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Moody’s says naira devaluation to weigh on banks’ asset quality

A weaker naira puts negative pressure on the asset quality of Nigerian banks, Moody’s said on Monday, after the Central Bank of Nigeria (CBN) adjusted the naira by 4 percent on the Investors’ and Exporters’ (I&E) FX Window.

The CBN on Friday quoted naira at N380 per dollar from N365 in the I&E window, while the official exchange rate was allowed to depreciate by 15 percent to N360 per dollar from N306.

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Moody’s told Bloomberg that the move “will put negative pressure on Nigerian banks’ asset quality and capital metrics as they have a high proportion of foreign-currency denominated loans”.

While a weaker naira increases Nigerian banks’ risk weighted assets related to their foreign currency loans, the banks hold good capital buffers, Moody’s said.

The CBN adjusted currency rates after the COVID-19 outbreak and consequent fallout of OPEC+ alliance pushed oil price to the lowest level since 2016 and beyond comfortable levels for the apex bank with weak external reserves.

Following the oil crash of 2016 and devaluation of naira, asset quality of banks deteriorated as loans went bad, especially their exposure to the oil & gas sector where loans were dollar-based.

Banks’ non-performing loan surged by 50 percent between December 2016 and September 2017 because it had become too expensive for creditors to repay loans priced in dollars.

A clear example was the syndicated loan $1.2bn to Etisalat which put about a dozen banks in precarious positions.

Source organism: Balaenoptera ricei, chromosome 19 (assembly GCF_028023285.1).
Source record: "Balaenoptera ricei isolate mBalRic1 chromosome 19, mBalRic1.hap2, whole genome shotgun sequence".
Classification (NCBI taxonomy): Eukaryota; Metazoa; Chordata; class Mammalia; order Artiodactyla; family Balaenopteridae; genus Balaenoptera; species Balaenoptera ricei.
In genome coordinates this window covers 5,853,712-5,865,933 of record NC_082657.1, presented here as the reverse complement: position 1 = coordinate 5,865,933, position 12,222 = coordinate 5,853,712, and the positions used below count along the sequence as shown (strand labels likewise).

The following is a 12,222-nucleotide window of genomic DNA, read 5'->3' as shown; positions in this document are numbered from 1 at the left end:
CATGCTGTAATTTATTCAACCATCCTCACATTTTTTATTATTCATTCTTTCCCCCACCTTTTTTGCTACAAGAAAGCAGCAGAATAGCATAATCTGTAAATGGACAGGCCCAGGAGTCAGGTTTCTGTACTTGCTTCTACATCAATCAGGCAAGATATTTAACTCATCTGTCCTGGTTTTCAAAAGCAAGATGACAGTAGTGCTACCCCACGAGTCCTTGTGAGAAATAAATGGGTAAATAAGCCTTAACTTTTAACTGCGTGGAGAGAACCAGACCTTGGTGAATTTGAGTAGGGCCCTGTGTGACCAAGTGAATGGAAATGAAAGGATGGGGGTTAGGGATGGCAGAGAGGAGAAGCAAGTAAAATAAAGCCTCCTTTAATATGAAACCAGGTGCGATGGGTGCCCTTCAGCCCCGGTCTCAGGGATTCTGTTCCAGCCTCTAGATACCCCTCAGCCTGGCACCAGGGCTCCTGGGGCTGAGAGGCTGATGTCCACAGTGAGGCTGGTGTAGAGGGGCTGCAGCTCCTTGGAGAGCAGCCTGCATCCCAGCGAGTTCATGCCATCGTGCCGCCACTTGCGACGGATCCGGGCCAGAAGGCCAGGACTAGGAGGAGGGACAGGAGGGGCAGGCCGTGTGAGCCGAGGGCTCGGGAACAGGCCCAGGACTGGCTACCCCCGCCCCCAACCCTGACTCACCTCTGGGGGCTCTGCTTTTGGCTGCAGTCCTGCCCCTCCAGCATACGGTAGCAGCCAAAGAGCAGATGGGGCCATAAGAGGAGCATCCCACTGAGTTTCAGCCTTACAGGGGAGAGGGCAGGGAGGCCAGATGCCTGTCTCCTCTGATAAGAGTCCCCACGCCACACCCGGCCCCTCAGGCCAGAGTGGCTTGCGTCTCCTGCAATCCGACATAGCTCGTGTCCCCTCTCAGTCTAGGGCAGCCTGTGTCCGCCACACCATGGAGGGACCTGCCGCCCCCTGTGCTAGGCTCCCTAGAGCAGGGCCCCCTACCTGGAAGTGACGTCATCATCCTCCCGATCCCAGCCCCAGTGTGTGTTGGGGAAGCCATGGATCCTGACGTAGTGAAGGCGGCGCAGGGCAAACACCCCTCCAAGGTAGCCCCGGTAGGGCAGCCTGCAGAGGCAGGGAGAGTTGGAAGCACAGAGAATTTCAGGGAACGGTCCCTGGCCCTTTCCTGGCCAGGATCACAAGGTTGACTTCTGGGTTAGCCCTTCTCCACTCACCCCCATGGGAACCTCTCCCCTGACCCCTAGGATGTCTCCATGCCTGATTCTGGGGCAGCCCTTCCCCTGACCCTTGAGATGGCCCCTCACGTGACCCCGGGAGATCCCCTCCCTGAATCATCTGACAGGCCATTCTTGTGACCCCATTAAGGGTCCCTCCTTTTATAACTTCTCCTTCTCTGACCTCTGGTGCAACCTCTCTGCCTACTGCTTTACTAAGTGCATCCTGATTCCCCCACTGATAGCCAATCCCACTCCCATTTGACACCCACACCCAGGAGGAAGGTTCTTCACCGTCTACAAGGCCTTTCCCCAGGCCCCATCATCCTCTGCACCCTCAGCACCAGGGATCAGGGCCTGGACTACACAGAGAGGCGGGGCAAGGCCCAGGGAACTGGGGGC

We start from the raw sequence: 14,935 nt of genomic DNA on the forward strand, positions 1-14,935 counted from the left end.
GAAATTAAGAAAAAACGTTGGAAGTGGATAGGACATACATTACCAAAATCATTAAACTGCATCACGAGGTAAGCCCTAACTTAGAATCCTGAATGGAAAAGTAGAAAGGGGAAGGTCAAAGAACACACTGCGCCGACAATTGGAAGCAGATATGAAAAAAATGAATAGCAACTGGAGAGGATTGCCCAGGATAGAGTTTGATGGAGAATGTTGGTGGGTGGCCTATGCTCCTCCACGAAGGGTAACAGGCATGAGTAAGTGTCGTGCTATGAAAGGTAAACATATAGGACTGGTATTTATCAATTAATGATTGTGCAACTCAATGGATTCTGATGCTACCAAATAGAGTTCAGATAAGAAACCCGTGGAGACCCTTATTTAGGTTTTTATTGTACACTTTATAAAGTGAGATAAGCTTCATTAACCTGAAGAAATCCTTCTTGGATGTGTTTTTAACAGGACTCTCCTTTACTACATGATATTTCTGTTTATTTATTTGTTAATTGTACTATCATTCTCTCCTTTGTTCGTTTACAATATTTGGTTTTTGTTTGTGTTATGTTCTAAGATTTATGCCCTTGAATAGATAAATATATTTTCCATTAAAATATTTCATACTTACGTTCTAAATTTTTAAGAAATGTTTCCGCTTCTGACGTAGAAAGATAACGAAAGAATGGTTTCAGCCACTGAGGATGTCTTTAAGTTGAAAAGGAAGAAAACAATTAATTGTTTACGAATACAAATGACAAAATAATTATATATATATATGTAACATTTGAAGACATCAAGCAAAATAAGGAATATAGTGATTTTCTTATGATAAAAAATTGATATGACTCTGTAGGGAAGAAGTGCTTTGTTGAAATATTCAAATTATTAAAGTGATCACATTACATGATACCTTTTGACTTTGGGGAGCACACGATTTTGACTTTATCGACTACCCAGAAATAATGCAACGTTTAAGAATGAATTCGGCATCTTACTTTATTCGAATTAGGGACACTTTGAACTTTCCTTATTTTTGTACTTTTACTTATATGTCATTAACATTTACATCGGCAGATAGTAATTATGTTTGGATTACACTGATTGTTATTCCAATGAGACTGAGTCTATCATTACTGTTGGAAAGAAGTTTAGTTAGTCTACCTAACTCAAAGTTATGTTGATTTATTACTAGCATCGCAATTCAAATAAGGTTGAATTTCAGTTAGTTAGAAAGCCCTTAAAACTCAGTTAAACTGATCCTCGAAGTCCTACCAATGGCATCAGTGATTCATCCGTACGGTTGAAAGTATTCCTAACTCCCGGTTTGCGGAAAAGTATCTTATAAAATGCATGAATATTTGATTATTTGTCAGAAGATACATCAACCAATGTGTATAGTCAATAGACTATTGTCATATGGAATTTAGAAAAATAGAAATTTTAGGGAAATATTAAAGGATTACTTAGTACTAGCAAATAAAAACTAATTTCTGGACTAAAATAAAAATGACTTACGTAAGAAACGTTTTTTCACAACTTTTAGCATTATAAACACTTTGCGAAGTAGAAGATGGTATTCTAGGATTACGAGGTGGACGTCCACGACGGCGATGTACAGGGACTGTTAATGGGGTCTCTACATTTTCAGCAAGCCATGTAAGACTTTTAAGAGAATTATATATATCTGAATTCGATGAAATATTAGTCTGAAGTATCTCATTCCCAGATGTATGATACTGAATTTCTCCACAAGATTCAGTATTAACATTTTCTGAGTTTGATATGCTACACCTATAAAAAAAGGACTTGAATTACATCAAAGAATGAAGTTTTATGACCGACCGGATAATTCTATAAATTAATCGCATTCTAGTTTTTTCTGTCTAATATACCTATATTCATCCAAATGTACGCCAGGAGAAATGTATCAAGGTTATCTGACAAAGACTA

Banks were last year mandated by the CBN to lend as much as 65 percent of all their deposits, but priority was for manufacturing and similar businesses.

“I think banks have learnt their lessons from 2016 and most of them have been cautious in granting foreign currency loans despite a stable economy since 2007,” said Gbolahan Ologunro, an analyst at Lagos-based CSL Stockbrokers Ltd.

Ologunro explained that the impact of the devaluation and sharp drop in oil price would weaken asset quality of banks but the impact would not be material enough to give rise to significant erosion of capital adequacy levels in the entire industry.

According to the banking sector analyst, lenders have since 2017 increased their risk-assessment framework, while some have restructured their loan books and taken additional measures to ensure their obligors have hedge contracts as protective measures.

“However, tier-one banks like GTBank, Zenith, Access Bank, UBA are in better position to weather the storm than their mid-tier peers,” he said.

Meanwhile the CBN, in light of the coronavirus outbreak, granted all DMBs (Deposit Money Banks) leave to consider temporary and time-limited restructuring of tenure and loan terms for businesses and households most affected by the outbreak, particularly the oil and gas, agric, manufacturing, it said.

Bad loans dropped by 50.8 percent year-on-year to N1.139trn at the end of Q3 2019, according to data from National Bureau of Statistics (NBS). Oil & gas saw a decline of 73.64 percent.

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